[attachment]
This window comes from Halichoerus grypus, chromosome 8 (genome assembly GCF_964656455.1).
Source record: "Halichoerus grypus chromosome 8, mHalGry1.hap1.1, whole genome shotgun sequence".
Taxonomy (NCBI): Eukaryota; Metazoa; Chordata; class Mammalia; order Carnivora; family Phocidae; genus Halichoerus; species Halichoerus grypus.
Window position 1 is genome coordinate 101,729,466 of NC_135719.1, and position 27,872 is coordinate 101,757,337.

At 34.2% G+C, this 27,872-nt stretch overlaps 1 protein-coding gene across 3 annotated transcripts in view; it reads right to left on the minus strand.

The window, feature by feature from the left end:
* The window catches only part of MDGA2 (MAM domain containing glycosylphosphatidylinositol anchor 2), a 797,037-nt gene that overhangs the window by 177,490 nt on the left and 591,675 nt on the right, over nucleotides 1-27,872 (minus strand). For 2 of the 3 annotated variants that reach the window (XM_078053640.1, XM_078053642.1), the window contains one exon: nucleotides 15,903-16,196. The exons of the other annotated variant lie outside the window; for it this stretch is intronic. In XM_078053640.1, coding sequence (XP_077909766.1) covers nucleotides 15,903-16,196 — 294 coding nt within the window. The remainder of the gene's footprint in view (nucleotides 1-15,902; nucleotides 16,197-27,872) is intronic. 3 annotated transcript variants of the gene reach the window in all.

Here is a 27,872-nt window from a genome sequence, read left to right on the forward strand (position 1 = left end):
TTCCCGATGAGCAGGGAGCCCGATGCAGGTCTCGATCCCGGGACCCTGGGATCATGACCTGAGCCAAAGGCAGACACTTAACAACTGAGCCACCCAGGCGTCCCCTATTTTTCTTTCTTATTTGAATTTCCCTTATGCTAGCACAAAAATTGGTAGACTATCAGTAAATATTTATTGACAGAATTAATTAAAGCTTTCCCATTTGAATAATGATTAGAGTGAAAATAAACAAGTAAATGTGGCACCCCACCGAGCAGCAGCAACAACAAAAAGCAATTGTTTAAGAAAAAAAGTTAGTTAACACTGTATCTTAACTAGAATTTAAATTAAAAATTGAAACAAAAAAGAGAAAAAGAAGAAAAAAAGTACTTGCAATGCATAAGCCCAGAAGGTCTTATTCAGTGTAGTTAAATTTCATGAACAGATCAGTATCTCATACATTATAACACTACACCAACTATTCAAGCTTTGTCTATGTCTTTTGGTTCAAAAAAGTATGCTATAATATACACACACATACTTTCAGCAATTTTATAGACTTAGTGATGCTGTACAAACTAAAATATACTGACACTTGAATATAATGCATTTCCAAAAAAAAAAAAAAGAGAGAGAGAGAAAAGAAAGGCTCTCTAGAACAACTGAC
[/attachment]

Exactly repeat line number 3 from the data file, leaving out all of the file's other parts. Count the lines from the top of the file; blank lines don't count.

Taxonomy (NCBI): Eukaryota; Metazoa; Chordata; class Mammalia; order Carnivora; family Phocidae; genus Halichoerus; species Halichoerus grypus.